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Introduction: for debate: should neuroimaging be a routine investigation in all cases of suspected dementia?

Lookup NU author(s): Professor John O'Brien


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The “for debate” series in International Psychogeriatrics offers an opportunity for different points of view to be put forward regarding a particular topic or controversial area of practice in our field. The contributions here are related to the use of neuroimaging in the investigation of those with suspected dementia. Advocates of neuroimaging suggest that it is a vital component in the workup of all those with suspected cognitive impairment, and this view has largely been reflected in guidelines such as those of the American Academy of Neurology (Knopman et al., 2001), the Royal College of Psychiatrists, the National Institute for Health and Clinical Excellence (NICE) in the U.K. (, and other eminent international groups including the European Federation of Neurology (Waldemar et al., 2000; Waldemar et al., in press). However, critics of this approach argue that neuroimaging represents an intensive resource which could be better used elsewhere, that the “added value” of improving diagnostic accuracy over and above that possible without neuroimaging remains to be proven (and, even more so, the cost effectiveness of such), and that use of neuroimaging should be selective and directed only to where it is likely to make a substantial impact on patient management.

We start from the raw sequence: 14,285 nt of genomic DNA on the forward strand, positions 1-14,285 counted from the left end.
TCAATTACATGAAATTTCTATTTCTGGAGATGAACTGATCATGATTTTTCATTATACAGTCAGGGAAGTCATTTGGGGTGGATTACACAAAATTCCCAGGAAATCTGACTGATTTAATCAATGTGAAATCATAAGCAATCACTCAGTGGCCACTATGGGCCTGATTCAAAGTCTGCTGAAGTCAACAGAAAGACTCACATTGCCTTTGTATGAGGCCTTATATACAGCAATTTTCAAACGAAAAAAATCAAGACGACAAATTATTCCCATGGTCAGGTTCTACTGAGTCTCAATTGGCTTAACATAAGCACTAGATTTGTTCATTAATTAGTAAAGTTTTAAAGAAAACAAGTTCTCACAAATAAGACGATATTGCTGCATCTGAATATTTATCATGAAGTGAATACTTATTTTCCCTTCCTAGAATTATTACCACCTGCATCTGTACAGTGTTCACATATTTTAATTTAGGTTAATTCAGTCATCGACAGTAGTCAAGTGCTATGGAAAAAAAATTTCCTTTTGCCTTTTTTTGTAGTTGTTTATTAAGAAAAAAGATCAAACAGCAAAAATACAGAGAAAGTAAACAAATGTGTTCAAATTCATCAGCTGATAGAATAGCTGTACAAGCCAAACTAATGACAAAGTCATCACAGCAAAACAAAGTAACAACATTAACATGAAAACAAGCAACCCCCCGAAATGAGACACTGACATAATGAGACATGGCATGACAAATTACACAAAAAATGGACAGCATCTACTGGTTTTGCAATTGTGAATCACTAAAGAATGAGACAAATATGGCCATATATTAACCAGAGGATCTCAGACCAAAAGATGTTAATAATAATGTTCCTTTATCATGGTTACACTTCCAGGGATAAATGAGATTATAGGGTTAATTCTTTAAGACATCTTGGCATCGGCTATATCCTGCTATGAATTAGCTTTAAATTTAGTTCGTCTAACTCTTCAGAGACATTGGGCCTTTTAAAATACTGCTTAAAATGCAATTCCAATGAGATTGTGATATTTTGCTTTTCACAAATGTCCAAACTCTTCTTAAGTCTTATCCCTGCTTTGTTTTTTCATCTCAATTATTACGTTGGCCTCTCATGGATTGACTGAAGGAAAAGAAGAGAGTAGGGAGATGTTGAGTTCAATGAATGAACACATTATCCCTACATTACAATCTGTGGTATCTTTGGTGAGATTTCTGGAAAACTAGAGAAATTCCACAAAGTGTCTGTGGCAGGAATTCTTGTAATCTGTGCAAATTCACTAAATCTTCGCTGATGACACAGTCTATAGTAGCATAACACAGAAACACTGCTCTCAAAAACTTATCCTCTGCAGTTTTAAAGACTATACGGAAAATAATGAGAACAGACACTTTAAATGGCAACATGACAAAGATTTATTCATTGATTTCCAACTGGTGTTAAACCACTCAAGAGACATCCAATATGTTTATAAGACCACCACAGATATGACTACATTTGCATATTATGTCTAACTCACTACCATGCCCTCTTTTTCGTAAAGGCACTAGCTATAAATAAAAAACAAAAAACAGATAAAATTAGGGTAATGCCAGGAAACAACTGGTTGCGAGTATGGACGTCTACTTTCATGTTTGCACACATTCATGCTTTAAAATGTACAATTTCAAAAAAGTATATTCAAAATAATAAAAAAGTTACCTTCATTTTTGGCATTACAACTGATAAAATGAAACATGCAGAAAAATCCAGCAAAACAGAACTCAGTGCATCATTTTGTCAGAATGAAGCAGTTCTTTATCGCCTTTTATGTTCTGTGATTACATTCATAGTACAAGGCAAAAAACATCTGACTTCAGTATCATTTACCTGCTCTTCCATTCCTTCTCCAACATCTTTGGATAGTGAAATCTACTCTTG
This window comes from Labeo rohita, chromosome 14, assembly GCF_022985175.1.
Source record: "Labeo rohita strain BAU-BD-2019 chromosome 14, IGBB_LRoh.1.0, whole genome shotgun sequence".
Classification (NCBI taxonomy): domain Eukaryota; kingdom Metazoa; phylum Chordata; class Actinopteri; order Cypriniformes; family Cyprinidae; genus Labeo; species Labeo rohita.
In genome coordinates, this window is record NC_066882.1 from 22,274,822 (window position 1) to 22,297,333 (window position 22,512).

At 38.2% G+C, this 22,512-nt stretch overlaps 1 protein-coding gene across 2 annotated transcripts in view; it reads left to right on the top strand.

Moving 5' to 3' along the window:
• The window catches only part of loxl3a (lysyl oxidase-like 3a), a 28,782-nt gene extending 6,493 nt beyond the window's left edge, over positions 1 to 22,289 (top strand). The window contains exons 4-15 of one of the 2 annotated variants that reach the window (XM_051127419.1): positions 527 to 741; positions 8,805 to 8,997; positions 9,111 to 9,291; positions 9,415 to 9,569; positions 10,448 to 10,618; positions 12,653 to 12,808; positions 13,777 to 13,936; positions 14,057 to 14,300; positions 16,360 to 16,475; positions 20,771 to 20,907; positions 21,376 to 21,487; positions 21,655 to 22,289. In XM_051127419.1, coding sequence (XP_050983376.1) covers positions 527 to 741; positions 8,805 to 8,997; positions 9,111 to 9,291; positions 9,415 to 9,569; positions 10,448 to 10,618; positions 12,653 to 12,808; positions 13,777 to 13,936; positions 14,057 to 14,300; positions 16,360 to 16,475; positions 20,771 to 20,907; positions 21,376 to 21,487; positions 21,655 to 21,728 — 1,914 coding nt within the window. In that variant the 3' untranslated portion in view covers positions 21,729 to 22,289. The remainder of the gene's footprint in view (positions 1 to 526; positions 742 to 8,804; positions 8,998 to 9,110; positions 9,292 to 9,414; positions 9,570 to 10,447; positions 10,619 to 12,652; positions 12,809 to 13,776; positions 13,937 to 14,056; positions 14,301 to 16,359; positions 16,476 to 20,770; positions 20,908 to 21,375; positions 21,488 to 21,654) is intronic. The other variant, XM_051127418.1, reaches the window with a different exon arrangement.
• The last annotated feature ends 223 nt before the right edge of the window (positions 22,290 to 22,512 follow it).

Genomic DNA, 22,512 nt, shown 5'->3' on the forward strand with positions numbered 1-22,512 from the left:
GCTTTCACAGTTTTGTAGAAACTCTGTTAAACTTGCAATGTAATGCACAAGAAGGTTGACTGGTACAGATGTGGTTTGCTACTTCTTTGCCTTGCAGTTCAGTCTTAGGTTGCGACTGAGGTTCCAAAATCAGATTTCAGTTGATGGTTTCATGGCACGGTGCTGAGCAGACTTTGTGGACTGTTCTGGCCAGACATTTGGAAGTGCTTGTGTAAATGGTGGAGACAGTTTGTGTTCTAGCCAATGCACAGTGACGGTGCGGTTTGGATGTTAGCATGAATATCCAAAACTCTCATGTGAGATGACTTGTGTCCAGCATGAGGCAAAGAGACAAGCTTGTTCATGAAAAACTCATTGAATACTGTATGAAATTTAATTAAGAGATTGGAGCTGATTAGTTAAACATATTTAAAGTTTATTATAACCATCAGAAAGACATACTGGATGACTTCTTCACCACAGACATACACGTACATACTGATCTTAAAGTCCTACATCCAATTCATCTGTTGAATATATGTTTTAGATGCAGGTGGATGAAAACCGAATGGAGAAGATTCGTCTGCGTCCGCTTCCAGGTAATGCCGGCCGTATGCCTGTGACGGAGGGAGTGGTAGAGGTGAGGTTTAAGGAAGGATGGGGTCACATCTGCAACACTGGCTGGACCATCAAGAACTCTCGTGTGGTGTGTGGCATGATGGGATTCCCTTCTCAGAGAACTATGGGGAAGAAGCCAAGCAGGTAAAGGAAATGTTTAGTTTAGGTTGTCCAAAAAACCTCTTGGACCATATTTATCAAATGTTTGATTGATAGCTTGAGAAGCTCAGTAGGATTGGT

Publication metadata

Author(s): O'Brien JT

Publication type: Article

Publication status: Published

Journal: International Psychogeriatrics

Year: 2007

Volume: 19

Issue: 3

Pages: 525-526

ISSN (print): 1041-6102

ISSN (electronic): 1741-203X

Publisher: Cambridge University Press


DOI: 10.1017/S1041610206214777


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